AIR PRODUCTS and ENGIE to launch blockchain project to track green energy
The industrial gas company, AIR PRODUCTS, has partnered with French utility, ENGIE, on a blockchain project that will trace and certify green energy usage in manufacturing processes.
AIR PRODUCTS will be able to identify green energy generation assets through blockchain technology – ENGIE will offer the firm traceability in real time.
The companies will also develop an innovative offering that will allow for the certification of the source of green energy during the manufacturing of products.
Initially ENGIE will link the production of a wind farm and two hydroelectric plants to AIR PRODUCTS’ point of consumption at the Sitn-Quentin Fallavier, Isère plant.
AIR PROUDUCTS will also be equipped with a private web interface for the monitoring of renewable asset production.
“Certification by blockchain technology gives ENGIE the opportunity to transform its customer-supplier relationship. We not only provide green electricity, we support our customers in their energy transition,” stated Edouard Neviaski, CEO of ENGIE's Global Energy Management Business Unit.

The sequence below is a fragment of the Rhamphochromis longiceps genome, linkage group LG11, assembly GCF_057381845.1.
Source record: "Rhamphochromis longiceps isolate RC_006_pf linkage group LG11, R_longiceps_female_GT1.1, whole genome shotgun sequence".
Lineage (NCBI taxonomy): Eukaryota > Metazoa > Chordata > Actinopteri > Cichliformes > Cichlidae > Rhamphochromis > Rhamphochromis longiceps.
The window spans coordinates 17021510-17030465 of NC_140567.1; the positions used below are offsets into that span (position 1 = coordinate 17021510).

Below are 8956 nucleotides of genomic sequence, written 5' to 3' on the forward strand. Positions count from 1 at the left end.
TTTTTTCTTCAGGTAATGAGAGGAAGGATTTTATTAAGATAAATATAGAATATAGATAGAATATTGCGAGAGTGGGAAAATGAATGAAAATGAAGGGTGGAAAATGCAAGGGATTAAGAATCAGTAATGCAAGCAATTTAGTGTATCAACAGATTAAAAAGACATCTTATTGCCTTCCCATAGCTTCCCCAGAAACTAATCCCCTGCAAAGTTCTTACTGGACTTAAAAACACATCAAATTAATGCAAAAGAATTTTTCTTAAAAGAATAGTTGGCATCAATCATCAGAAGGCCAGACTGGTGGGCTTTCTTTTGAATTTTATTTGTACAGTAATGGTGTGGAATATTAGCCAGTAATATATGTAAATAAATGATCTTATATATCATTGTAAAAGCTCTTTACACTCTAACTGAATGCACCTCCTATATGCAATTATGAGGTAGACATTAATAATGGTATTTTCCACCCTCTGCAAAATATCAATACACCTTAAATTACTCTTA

“With this type of contract, our ambition is two-fold: to improve the monitoring of green energy consumption by our customers and to enable our customers to be involved in their traceability to the final consumer.”
“With this traceable green energy system, we can better support them in their sustainable development approach, just as we’re already doing with our logistics strategy, aiming to be more respectful of the environment,” remarked Kurt Lefevere, Vice President of Northern Continent Industrial Gases Europe at AIR PRODUCTS.
Drax advances biomass strategy with Pinnacle acquisition
The Group’s enlarged supply chain will have access to 4.9 million tonnes of operational capacity from 2022. Of this total, 2.9 million tonnes are available for Drax’s self-supply requirements in 2022, which will rise to 3.4 million tonnes in 2027.
The £424 million acquisition of the Canadian biomass pellet producer supports Drax' ambition to be carbon negative by 2030, using bioenergy with carbon capture and storage (BECCS) and will make a "significant contribution" in the UK cutting emissions by 78% by 2035 (click here).
This summer Drax will undertake maintenance on its CfD(2) biomass unit, including a high-pressure turbine upgrade to reduce maintenance costs and improve thermal efficiency, contributing to lower generation costs for Drax Power Station.
In March, Drax secured Capacity Market agreements for its hydro and pumped storage assets worth around £10 million for delivery October 2024-September 2025.
The limitations on BECCS are not technology but supply, with every gigatonne of CO2 stored per year requiring approximately 30-40 million hectares of BECCS feedstock, according to the Global CCS Institute. Nonetheless, BECCS should be seen as an essential complement to the required, wide-scale deployment of CCS to meet climate change targets, it concludes.